Italian government told to dignify the living conditions of the country’s segregated Roma community in Giugliano
By Rebecca Sonzogni
Last week, the European Courts of Human Rights forced the Italian government to guarantee suitable accommodation for the Roma people who were evicted from the municipality of Giugliano (Naples) in early May.
The European Court condemned the official ordinance that led to the removal of around 450 Roma people from the Via del Viaticale settlement for public health and safety reasons.
Associazione 21 Luglio, an NGO that supports groups suffering segregation and discrimination, asked for “measures aimed at offering adequate and dignified housing solutions for all people, guaranteeing them access to basic services”.
However, the evicted Roma community is still living in an abandoned campsite in a nearby industrial area without access to electricity, clean water or sanitation.
“Since the current land is private and not safe, a new eviction will be done as soon as possible,” said Paola Nugnes, a municipal councillor and national senator representing the populist Five Star Movement. “It will take an indefinite time to find new accommodation for these people.”
But the European Courts of Human Rights has recognised the right to family unity and the need to provide support to Roma families.
“The Italian government must absolutely intervene; human rights have been violated,” said another Giugliano municipal councillor, Nicola Palma. “The government has to give adequate housing to the Roma community; they are citizens of Giugliano too.”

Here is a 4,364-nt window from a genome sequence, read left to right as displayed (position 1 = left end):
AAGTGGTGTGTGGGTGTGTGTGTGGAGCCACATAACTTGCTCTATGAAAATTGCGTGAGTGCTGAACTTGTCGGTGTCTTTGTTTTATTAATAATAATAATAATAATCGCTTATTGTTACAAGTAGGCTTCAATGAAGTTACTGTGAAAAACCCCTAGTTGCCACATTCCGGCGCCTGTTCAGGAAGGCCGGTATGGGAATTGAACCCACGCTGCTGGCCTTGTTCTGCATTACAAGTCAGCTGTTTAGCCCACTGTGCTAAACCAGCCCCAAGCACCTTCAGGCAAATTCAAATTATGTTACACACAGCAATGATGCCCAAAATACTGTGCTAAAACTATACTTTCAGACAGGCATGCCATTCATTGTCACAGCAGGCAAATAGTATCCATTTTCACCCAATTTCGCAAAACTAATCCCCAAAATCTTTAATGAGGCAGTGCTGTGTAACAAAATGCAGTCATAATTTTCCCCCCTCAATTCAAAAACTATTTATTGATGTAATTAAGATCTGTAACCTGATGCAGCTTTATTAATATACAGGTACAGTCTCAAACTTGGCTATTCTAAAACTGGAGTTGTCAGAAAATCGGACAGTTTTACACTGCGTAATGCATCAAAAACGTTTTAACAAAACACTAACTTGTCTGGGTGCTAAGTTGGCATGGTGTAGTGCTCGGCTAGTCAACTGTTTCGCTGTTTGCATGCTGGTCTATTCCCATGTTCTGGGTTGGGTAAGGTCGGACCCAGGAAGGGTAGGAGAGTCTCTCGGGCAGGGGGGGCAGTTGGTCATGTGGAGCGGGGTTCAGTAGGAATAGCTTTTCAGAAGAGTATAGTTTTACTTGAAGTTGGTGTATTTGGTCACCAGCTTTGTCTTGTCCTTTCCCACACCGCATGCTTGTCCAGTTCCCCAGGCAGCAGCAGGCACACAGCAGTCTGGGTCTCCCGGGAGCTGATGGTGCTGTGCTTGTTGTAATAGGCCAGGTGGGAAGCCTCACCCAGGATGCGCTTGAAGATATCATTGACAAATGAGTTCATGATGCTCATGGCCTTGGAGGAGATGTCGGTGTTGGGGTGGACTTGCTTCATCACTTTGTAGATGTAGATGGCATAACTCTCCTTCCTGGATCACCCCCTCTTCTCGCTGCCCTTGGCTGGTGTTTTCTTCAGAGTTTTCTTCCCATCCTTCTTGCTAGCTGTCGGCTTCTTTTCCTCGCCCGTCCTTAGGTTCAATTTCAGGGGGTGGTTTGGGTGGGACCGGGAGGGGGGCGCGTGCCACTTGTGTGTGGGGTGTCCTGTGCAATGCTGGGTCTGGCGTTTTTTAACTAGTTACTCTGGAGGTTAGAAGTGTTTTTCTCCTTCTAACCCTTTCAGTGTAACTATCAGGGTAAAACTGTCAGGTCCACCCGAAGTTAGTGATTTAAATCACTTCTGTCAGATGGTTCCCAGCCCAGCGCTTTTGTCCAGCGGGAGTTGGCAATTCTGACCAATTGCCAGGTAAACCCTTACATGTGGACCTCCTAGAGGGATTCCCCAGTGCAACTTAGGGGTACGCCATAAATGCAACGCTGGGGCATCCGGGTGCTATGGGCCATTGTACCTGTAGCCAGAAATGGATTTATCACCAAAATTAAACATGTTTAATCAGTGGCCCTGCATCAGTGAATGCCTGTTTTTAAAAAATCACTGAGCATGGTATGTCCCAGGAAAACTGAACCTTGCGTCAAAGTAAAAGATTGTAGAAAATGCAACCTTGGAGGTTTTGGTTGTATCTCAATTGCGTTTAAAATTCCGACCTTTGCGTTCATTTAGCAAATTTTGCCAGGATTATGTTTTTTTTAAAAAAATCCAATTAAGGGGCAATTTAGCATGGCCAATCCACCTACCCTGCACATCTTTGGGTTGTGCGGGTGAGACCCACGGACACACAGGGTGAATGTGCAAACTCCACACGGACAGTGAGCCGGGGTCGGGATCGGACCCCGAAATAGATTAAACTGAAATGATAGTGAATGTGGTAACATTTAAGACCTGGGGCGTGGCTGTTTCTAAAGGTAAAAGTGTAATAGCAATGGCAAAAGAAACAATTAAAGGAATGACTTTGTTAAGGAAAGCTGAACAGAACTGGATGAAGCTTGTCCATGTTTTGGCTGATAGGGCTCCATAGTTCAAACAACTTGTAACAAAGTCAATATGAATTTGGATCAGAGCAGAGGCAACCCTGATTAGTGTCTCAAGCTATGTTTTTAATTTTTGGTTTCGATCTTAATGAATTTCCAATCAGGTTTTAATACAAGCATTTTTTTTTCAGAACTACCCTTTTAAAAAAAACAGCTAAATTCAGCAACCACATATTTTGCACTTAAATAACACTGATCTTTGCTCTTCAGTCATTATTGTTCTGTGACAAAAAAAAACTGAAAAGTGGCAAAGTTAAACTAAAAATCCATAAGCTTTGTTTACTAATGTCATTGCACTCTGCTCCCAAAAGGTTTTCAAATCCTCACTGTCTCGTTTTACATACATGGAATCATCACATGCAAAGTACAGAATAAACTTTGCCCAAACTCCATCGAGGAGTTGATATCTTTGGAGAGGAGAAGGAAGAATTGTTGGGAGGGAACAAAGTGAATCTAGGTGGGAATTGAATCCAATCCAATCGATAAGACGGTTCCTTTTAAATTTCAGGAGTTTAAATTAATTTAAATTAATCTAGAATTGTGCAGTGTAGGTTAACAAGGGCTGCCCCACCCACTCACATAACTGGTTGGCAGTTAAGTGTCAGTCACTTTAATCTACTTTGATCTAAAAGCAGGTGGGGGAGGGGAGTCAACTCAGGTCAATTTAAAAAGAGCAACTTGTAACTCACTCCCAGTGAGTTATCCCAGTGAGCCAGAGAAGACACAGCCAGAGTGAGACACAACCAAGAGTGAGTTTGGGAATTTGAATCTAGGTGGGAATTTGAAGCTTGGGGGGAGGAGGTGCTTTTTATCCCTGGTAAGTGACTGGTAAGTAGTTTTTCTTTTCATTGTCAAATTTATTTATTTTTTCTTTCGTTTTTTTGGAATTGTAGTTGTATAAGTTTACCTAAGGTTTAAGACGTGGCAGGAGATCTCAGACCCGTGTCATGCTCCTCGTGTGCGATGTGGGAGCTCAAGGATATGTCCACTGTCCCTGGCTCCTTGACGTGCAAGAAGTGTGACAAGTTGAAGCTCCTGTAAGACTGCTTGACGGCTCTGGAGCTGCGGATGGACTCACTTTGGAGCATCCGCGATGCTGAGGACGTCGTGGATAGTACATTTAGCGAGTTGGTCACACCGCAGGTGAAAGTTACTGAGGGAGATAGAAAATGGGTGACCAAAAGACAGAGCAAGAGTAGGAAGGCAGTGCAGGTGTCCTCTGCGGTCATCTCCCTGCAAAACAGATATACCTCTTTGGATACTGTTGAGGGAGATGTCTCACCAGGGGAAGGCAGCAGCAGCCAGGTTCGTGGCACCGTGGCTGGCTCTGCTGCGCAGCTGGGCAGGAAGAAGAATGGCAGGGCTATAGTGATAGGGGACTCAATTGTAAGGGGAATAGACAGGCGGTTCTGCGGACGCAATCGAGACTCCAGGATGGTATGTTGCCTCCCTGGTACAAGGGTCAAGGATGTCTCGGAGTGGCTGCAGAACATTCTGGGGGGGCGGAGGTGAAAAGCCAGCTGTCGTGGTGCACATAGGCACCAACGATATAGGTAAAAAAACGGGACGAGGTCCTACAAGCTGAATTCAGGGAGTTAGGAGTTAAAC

According to several testimonies, Roma people were verbally threatened that their residency rights would be cancelled and their children taken into state care if they did not leave the Giugliano area.
Around 50 children aged up to and under six are among those who have been evicted, along with a dozen pregnant women, while 105 children have been forced to interrupt their compulsory school attendance.
Activists say Roma people in Giugliano have faced eviction, blackmail and fear over the past 30 years.
Speaking to European Interest, Carlo Stasolla from Associazione 21 Luglio said: “Europe has lit a lighthouse that illuminates the whole of Italy and which we all have a duty to keep on: the lighthouse of anti-discrimination and of equal rights.”
Featured photo credit: Raki_Man